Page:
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Sunday, May 08, 2011

Clinton's weak statement

Last week, Hillary Clinton made what the media has been trying to sell as a 'strong statement' on Hamas' participation in a joint government with Fatah.
"We obviously are aware of the announcement in Cairo yesterday. There are many steps that have yet to be undertaken in order to implement the agreement. And we are going to be carefully assessing what this actually means, because there are a number of different potential meanings to it, both on paper and in practice.

"We’ve made it very clear that we cannot support any government that consists of Hamas unless and until Hamas adopts the Quartet principles....So we’re going to wait and make our assessment as we actually see what unfolds from this moment on."
Barry Rubin notes the Obama administration's acceptance of Muslim Brotherhood participation in a new government in Egypt and Hezbullah participation in Lebanon's government and says, "watch out."
Yet while Clinton's statement has generally been reported as a strong stance that's not exactly so. If, for example, Hamas nominates ministers who are not proven members of the group (which is what they are saying they'll do) or cooperates with the Palestinian Authority in anything short of an actual coalition government, Clinton's warning would not be triggered. The same is true if Hamas finds some language that pretends to accept the Quartet conditions.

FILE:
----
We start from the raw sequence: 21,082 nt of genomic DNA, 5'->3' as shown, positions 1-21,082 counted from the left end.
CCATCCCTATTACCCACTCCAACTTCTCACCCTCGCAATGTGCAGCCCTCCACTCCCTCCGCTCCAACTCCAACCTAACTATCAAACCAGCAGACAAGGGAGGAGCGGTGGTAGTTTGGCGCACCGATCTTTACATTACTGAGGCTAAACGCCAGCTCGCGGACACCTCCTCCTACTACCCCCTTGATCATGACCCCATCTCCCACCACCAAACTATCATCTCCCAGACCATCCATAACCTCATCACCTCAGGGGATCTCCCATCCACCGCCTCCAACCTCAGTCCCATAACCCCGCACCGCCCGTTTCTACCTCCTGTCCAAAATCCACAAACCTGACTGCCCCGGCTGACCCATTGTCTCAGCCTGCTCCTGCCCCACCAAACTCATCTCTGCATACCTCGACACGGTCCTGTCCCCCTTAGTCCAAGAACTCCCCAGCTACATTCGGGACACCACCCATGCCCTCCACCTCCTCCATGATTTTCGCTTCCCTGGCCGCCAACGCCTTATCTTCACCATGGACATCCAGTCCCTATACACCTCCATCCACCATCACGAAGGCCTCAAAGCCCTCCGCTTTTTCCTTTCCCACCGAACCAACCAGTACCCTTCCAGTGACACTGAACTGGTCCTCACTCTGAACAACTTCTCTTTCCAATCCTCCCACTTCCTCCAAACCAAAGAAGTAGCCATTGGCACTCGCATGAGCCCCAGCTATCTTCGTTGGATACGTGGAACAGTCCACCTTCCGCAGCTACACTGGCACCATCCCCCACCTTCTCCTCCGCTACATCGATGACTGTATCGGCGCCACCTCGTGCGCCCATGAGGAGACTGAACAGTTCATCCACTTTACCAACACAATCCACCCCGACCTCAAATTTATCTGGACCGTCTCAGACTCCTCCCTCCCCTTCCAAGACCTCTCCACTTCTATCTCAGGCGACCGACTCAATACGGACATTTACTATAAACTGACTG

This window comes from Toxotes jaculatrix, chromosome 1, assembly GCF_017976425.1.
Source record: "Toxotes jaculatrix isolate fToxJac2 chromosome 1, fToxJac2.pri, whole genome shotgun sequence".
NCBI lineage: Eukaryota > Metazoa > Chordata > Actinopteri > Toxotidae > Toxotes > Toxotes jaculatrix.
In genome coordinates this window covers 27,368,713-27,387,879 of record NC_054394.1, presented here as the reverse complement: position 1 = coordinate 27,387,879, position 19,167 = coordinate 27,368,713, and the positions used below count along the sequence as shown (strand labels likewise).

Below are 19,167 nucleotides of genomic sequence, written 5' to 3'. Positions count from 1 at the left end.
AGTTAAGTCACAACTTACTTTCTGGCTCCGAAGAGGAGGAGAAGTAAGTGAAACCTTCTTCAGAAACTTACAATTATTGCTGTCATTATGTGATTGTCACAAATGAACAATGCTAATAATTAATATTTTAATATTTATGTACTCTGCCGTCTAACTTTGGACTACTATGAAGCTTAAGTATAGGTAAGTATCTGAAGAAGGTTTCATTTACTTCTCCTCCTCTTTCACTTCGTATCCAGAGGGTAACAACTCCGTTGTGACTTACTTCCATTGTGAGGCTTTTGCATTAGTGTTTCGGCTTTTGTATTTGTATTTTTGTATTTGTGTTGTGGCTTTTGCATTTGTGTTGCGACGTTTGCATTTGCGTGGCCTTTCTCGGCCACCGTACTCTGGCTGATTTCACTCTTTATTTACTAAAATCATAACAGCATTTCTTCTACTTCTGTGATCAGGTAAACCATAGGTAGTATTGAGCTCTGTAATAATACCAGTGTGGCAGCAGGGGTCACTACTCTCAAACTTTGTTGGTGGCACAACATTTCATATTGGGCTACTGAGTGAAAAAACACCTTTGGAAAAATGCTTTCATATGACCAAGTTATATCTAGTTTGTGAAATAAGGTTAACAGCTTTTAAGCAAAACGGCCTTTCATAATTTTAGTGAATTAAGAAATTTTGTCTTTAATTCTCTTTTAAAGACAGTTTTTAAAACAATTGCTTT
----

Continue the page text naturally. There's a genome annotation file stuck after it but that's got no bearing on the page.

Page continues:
Clinton also signals a hesitation to act now by talking about waiting to see what happens. This stance leaves loopholes in which Hamas can be strengthened and legitimized while the United States does nothing. In short, this is not at all a strong U.S. stance but actually means little. The PA can easily believe that it would lose nothing in terms of U.S. or European support by partnering with Hamas.

But if there is a coalition regime and the U.S. government backs down, accepts it, continues aid, makes fostering talks with Israel a top priority, and putting the main onus on Israel for a lack of progress, that would be a very profound betrayal.
Indeed it would. That's a good argument for putting Hamas and Fatah on the carpet by making an election a precondition to the 'Palestinian state' vote at the UN in September. That vote should be put off until after a 'Palestinian' election. And then come May, the US will be in the middle of Barack Obama's re-election campaign. Heh.

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